All the clubs should isolate the key feature within the clutter of their faux mediaeval crests, and transform that into a clear and distinctive symbol. Over recent years, some clubs have begun to do this, Derby County with its ram, Chelsea with its lion. Another step in the exercise ought to be deciding what is unique to the club, and what is merely borrowed from the city. The most beautiful and memorable Arsenal shirt was the one that they won the double with in 1971, the gun was a simple silhouette, white on the red. Although it's in the right area, the new badge disappoints in its detail. It's a made-up blobby cannon from a date about 100 years too early, not at all like the ones made by the Woolwich Arsenal. My design preserves the detail of the Woolwich Arsenal gun, and uses unusual squared-off letters taken from the outside wall of the Highbury stadium.
Any business as ambitious and well-known as Man. United is likely to experience 'brand stretch', moving beyond its origin as a football club into clothing, sports wear, publishing, even beer. Imagine the sales of Man. United branded boots and lager if David Beckham used them? Even without Beckham, with an estimated one million fans worldwide, the potential sales of a Man. United polo shirt sporting a dancing red devil must be painfully
attractive. I am not even a fan and I would buy one.
There are a number of theories about how the devil appeared on the Manchester United badge, but the most likely is that the team used to be called Newton Heath with the nick-name 'The Heathens'. The devil was a kind of pun used to illustrate the nick-name. My design takes the flimsy, ragged devil that squats in the current badge, and redraws him as more assertive and with character. An 'M' and a 'U' are also hidden in the design.
I would be shocked to learn that a graphic designer had been anywhere near the letters in the Bolton Wanderers badge - they look so awful. My guess is the Chairman's little son had a go.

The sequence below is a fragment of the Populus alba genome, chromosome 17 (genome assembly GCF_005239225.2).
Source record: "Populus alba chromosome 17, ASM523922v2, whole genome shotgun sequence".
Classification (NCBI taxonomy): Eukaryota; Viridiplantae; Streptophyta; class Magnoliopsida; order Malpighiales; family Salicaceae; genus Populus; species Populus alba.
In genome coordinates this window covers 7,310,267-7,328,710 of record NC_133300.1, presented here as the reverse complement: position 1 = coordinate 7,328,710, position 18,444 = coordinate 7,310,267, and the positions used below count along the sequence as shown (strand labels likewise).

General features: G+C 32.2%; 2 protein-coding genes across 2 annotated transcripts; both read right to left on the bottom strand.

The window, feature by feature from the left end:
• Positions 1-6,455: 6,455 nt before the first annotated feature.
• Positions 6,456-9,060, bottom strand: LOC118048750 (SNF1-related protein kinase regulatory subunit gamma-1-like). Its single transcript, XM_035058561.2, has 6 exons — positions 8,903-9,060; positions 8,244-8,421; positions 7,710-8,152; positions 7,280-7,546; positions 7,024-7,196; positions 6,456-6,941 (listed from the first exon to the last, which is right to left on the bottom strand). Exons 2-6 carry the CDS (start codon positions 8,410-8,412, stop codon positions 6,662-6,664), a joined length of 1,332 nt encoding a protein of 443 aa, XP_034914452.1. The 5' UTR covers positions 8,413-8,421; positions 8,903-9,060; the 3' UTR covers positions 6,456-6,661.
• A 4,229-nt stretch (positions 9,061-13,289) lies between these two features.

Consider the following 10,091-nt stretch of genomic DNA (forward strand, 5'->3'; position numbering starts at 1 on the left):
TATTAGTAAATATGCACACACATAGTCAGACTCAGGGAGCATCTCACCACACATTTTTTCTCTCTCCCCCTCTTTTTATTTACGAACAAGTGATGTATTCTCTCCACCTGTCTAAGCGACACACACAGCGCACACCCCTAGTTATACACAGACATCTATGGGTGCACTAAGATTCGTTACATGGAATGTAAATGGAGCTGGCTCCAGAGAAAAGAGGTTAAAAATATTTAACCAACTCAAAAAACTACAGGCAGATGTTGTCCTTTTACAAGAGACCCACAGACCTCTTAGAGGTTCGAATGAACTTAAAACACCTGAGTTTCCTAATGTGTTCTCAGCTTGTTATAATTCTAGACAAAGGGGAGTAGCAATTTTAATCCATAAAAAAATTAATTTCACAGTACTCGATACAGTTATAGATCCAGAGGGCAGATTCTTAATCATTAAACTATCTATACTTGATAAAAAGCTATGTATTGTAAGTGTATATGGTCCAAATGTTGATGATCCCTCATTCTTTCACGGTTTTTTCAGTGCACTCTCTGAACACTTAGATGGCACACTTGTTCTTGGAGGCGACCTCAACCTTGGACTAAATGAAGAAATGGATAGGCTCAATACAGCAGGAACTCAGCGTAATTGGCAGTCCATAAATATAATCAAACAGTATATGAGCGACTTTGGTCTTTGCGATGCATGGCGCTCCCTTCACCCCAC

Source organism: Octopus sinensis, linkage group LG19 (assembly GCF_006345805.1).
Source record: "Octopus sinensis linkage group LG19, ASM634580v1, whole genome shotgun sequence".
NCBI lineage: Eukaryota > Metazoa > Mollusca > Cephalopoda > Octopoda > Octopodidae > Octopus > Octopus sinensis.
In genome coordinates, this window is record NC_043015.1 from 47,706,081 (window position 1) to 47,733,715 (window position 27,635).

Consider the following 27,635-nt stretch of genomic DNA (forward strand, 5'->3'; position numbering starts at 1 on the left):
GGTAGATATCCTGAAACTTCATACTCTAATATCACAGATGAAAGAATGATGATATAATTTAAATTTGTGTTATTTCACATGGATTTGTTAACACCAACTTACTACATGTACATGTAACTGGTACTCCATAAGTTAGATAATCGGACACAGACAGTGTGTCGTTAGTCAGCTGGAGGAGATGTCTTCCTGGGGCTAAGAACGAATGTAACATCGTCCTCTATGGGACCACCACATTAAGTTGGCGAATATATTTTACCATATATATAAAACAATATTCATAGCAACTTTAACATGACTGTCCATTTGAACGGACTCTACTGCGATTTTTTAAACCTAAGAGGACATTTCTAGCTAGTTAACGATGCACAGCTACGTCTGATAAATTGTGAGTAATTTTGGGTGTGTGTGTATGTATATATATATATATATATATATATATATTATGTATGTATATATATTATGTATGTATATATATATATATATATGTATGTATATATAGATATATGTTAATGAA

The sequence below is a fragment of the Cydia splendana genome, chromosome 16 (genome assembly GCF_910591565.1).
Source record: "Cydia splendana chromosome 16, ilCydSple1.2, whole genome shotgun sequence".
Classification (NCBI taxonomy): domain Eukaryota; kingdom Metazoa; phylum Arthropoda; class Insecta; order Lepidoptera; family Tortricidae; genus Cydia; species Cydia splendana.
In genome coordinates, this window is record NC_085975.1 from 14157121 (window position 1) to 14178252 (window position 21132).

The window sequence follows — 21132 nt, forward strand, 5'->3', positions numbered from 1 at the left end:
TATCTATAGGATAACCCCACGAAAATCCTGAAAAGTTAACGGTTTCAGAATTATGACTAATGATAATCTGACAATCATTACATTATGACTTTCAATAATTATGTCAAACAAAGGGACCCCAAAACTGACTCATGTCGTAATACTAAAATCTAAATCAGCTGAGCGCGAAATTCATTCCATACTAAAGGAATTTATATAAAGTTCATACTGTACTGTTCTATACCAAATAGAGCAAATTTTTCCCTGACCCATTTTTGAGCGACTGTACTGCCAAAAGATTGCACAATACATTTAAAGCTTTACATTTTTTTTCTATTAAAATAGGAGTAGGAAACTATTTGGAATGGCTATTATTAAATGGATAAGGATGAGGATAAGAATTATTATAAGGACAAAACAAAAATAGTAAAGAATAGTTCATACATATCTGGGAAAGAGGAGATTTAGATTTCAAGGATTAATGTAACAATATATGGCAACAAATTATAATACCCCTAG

Bolton, one of only two cubs in the premiership to have a badge made up of letters, should learn from the successes of American baseball teams over the last 100 years. The best known brand example is the baseball team, the New York Yankees, which has a beautiful badge: a monogram overlapping letters, an 'N' and a 'Y' recognisable to people who aren't even baseball fans. You can see people wearing it, usually on a baseball cap, in any high street in the Western world - Becks and Posh have a matching pair of caps. It's the Hilfiger of the sports world, every sports team's identity should aim this high.
To illustrate my point, my design uses a beautiful and distinctive 'W' from a 'Tuscan' woodletter alphabet, more or less contemporary with the founding of the Wanderers (The New York Yankees use letters from a similar typeface.).
The Sunderland badge, designed in the late 90s, has absolutely everything in it. It's how Del-Boy would design a club badge. My design preserves the shield from the current design, which has a very attractive outline. The main emblem is a sun as they play in the 'Stadium of Light' after all. The sun represents optimism, power - it is eternal. It is also the 'Sun' in Sunderland! (Sunderland could do with some sun shining on it right now.) This approach is like an American Football club, which has a memorably direct relationship between their names and their symbols; the Dallas Cowboys have a big star, taken from Texas' famous lone star flag, the Minnesota Vikings sport two horns, one painted on each side of their helmets.
The current badge looks frighteningly close to Bertie Bassett, the bulging man made of Liquorice Allsorts. The halo is another wonderful chance to make a great symbol. The 'Saints' is a very potent idea that just needs the right emblem to express it. My design is very simple, no tree, no rose, no scarf, just a classic leather football from an old Southampton badge, and a halo. (If your badge has a football, and you alter it every time the FA brings out a new ball design, you'll soon be changing it every season.)
Quentin Newark is a founding partner of design studio Atelier Works; called by Jonathan Glancey of the Guardian "the fashionable London design agency".
In just the last three years, the studio has won over thirty awards for its design work. Current projects include rebranding the Royal Institute of British Architects, and a stone sundial outside the Houses of Parliament. Other clients have included the Tate, the Design Council, Deutsche Bank and Volkswagen. They designed the Labour Party manifesto for the last election (that was 2001!!).
Newark has just written his first book about design: What is Graphic Design? published by RotoVision. He was chosen as one of 'the ten leading graphic designers in Britain' by the Independent on Sunday.